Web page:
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Junior Member
Posts: 12
Reply with quote  #1 

Here is my situation;


25 years old

own a vacant lot, estimated value $450,000, owe $250,000

I pay $1,000 / month interest, and $400 / month principal. It is approx 40% of my take home after taxes.

I do not own a home yet, and want to buy one eventually


With the current market of bare land in Bonsall, would I be better of selling and investing the $200,000 (minus real estate fees & capital gains) in a CD type investment, or holding onto it long term. I view this property as invest only, not a place to live or emotional attachment.


Thanks guys


Senior Member
Posts: 139
Reply with quote  #2 

My view is probably way off than everyone else due to better investing portfolios and greater knowledge on this forum.  I just closed escrow on my raw land 3 weeks ago.  It took 3 falling out escrows and a large price reduction to be done with it.  I am not sure what this market is going to do but I will say that I will not wait 5-8 years to be able to sell at the same price. The property is located in California City which everyone knows it is in a horrible location (my view, middle of no where).  My Grandfather gave it to me and it is located on the main blvd.  But no way was I going to be stuck with it and I did own it outright so I sold and stuck the money in ING Direct to this market pans out.  Either stalled market or down I’ll buy an investment home/rental once this market does what it’s going to do.  For ur location, I would consider keeping it, but thats just me man.  Good luck either way


Junior Member
Posts: 29
Reply with quote  #3 



If you don't think there is any way you'd want to live on this lot, I'd suggest selling it ASAP.  Raw land tends to be the most volatile in the RE cycle (nobody wants it at the bottom, so it loses the most money in a downturn).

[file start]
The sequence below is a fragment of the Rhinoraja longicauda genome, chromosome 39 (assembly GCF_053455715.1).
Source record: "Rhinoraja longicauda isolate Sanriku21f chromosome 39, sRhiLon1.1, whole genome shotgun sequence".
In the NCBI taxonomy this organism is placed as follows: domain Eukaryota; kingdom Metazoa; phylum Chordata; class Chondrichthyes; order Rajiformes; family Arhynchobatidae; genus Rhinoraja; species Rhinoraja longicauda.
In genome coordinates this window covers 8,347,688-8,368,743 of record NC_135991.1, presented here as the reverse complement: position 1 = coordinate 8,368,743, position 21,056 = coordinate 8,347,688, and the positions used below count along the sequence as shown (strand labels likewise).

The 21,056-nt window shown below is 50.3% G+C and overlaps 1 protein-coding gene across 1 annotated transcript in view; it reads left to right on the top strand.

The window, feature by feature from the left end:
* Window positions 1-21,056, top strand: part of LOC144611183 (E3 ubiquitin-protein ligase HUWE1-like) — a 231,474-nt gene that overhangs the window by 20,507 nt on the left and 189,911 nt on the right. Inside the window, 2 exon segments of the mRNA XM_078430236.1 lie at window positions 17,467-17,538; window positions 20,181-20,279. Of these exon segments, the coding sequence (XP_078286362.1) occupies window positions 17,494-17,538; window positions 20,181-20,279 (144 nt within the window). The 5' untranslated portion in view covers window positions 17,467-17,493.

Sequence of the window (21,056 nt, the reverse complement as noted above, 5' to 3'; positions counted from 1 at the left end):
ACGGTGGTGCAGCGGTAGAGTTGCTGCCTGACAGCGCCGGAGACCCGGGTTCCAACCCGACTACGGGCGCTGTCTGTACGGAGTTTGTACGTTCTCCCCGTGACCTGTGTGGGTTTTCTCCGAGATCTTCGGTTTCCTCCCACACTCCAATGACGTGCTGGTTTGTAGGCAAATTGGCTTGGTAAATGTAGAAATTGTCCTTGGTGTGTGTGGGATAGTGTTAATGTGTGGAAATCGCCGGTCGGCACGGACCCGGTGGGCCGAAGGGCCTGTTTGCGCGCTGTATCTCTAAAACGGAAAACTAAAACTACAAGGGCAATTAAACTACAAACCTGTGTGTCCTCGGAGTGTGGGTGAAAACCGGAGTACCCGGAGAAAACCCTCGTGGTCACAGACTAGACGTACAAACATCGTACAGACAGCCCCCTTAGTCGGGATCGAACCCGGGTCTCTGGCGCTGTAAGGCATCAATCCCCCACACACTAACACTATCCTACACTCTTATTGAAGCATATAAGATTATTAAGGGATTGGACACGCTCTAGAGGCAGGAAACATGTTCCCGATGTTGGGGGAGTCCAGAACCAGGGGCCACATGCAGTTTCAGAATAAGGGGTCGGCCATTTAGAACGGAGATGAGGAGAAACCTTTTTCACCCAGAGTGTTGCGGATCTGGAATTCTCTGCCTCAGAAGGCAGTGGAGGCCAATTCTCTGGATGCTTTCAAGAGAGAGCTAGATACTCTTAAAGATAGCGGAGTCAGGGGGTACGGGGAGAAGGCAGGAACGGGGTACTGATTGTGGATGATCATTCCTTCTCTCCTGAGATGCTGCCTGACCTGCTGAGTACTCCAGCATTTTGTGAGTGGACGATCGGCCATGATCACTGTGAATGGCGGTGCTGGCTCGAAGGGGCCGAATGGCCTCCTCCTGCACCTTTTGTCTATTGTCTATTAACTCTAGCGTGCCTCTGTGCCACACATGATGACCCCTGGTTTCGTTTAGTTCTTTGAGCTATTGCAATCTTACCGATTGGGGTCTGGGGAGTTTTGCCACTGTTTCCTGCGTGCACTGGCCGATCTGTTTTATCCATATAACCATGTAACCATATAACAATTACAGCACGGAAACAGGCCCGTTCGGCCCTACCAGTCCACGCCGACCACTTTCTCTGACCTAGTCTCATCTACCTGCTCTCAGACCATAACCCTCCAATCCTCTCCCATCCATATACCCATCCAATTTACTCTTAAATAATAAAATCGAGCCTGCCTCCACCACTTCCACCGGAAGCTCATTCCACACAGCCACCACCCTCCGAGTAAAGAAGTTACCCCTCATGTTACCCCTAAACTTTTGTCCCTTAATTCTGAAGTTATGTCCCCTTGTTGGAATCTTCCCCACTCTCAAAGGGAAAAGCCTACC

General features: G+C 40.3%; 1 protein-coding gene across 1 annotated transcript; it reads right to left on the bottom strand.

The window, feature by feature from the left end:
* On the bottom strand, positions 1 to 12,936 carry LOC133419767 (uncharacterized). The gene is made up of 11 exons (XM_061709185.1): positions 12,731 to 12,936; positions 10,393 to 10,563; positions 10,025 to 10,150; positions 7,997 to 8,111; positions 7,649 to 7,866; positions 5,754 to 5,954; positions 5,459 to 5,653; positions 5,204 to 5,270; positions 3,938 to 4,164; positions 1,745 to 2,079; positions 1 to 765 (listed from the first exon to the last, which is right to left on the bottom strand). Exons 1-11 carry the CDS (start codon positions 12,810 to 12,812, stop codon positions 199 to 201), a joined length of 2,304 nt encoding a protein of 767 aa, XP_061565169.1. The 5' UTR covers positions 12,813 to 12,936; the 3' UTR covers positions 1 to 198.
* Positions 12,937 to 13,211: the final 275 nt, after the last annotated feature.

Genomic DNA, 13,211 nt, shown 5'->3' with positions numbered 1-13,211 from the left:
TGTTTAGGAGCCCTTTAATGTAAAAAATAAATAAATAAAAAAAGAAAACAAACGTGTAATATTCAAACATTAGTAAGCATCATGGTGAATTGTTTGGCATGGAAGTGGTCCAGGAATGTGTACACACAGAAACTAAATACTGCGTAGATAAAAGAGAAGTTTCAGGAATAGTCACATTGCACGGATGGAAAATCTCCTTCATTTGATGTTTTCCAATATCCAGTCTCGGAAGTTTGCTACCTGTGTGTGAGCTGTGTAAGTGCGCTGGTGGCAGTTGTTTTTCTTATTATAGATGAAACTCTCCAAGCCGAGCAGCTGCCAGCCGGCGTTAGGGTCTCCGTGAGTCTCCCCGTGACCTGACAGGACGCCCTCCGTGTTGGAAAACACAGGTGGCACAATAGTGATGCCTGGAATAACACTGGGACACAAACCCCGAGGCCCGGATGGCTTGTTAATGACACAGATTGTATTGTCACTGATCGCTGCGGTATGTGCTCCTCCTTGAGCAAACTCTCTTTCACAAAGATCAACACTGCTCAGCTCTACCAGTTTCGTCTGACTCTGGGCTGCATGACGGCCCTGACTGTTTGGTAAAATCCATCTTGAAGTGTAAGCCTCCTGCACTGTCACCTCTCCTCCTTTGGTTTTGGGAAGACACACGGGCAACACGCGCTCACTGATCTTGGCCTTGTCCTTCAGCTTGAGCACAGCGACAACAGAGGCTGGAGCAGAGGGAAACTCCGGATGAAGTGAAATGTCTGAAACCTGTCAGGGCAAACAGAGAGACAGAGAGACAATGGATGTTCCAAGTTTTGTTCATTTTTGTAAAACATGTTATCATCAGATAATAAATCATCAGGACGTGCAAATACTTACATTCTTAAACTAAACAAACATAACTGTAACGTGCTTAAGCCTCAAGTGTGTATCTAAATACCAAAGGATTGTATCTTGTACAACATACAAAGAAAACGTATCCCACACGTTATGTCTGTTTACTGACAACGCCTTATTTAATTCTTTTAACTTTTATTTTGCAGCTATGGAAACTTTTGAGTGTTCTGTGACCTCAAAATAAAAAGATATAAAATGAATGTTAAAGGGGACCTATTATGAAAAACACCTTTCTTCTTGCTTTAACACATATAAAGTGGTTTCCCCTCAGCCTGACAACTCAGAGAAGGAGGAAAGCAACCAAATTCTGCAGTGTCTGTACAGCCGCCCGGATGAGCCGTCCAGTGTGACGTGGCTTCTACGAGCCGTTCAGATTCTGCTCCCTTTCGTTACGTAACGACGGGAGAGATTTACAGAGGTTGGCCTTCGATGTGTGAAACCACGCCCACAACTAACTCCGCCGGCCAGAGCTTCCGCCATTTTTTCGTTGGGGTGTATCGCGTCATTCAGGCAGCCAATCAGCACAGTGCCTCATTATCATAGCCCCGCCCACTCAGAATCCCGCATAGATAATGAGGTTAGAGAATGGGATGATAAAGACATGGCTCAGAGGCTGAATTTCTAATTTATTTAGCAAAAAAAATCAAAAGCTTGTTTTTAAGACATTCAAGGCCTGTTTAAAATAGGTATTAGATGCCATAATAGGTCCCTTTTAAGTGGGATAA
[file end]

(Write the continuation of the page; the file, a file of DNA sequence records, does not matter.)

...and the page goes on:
You could make a fair return on your $200K, and add to it over the next few years.  It will make a nice down-payment on a nice house in the future.


Good luck!


Senior Member
Posts: 1,440
Reply with quote  #4 



Sounds like you want to sell, as it eats up a lot of your income. 


I live in No. CA, thus don’t know the location, so cannot assess the potential either for increased value in the future.  Nor for the potential to sell it. 


In general, holding vacant land is not a good approach unless there is extremely high appreciation in vacant land taking place, in my view.


You do have some other options here, however, it seems to me.


This is an investment property for you.  Thus, if you sold to somebody else and carried back a loan for some of the financing, you would be doing what is known as an “installment sale.”  You would only pay your capital gains tax as you get in payments on the loan.  Each loan payment to you would be allocated to three parts: interest—which is taxable at ordinary income rates, return of capital—the money you put in to purchase it and  is not taxable, and gain—which is taxable at the capital gains rate, probably either 10 or 15% for you.  This last is assuming you have held it for one year or more, something you don’t indicate.  You might get a buyer who would pay you 8-10% interest, perhaps more.  You also get to collect interest on the portion of the sale price which represents the taxes you will have to pay but have not yet sent the money in to Uncle Sam and Cousin Schwartzenegger.